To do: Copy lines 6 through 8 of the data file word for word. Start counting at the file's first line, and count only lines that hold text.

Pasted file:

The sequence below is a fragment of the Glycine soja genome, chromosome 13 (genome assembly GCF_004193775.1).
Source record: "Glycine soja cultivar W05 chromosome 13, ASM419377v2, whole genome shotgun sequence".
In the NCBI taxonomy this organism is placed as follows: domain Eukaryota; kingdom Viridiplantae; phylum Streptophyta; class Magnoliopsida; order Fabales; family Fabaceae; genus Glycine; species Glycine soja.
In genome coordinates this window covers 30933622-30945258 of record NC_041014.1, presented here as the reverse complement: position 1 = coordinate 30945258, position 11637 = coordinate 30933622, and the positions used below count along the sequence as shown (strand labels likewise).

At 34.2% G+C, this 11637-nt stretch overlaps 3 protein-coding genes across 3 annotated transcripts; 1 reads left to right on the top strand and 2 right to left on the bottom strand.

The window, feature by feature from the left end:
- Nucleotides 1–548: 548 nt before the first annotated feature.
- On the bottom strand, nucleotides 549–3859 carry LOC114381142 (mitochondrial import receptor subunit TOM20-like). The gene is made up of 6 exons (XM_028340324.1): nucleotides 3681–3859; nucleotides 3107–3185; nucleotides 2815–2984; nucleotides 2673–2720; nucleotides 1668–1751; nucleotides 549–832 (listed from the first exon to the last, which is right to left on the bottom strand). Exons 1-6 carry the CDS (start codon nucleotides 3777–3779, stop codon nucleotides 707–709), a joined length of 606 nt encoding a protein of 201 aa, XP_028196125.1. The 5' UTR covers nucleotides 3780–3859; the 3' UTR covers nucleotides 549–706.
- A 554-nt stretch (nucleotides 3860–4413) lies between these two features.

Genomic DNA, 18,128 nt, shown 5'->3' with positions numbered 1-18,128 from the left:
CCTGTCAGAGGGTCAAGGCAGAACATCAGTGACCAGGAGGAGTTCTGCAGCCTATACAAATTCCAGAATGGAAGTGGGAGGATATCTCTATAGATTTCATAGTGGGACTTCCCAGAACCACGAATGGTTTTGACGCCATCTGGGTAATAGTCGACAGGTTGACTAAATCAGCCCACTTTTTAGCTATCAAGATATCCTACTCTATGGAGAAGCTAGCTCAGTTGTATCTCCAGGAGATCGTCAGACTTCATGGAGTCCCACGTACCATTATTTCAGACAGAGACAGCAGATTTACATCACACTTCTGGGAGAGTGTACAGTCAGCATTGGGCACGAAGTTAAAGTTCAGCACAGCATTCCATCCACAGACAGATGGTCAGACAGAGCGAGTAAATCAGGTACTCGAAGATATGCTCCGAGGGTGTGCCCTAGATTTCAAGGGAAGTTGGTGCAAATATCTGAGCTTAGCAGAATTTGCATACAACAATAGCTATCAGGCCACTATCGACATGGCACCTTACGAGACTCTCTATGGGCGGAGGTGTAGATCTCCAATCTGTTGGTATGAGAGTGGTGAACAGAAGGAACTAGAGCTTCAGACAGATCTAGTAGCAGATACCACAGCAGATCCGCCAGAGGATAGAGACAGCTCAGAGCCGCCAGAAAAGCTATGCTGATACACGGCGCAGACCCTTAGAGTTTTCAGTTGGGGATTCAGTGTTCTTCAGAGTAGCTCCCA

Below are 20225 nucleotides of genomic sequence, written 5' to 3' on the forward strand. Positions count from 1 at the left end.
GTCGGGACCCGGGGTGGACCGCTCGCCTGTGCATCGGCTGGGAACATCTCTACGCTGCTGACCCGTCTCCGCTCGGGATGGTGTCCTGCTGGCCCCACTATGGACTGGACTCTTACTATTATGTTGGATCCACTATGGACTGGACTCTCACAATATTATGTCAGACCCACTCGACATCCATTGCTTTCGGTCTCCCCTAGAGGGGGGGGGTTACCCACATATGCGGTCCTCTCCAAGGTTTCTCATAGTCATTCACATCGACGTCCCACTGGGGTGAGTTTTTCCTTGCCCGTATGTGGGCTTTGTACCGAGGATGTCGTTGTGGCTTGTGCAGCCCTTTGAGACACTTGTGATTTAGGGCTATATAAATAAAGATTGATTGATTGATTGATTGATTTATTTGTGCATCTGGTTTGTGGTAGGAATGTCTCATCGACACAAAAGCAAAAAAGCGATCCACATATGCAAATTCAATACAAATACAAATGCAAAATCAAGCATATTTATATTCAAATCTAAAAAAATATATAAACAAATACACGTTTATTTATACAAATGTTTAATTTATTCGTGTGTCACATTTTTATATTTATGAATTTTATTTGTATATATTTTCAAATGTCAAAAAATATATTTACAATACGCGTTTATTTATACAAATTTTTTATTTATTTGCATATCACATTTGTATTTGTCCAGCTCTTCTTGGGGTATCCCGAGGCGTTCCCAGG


The window, feature by feature from the left end:
- Nucleotides 1–548: 548 nt before the first annotated feature.
- On the bottom strand, nucleotides 549–3859 carry LOC114381142 (mitochondrial import receptor subunit TOM20-like). The gene is made up of 6 exons (XM_028340324.1): nucleotides 3681–3859; nucleotides 3107–3185; nucleotides 2815–2984; nucleotides 2673–2720; nucleotides 1668–1751; nucleotides 549–832 (listed from the first exon to the last, which is right to left on the bottom strand). Exons 1-6 carry the CDS (start codon nucleotides 3777–3779, stop codon nucleotides 707–709), a joined length of 606 nt encoding a protein of 201 aa, XP_028196125.1. The 5' UTR covers nucleotides 3780–3859; the 3' UTR covers nucleotides 549–706.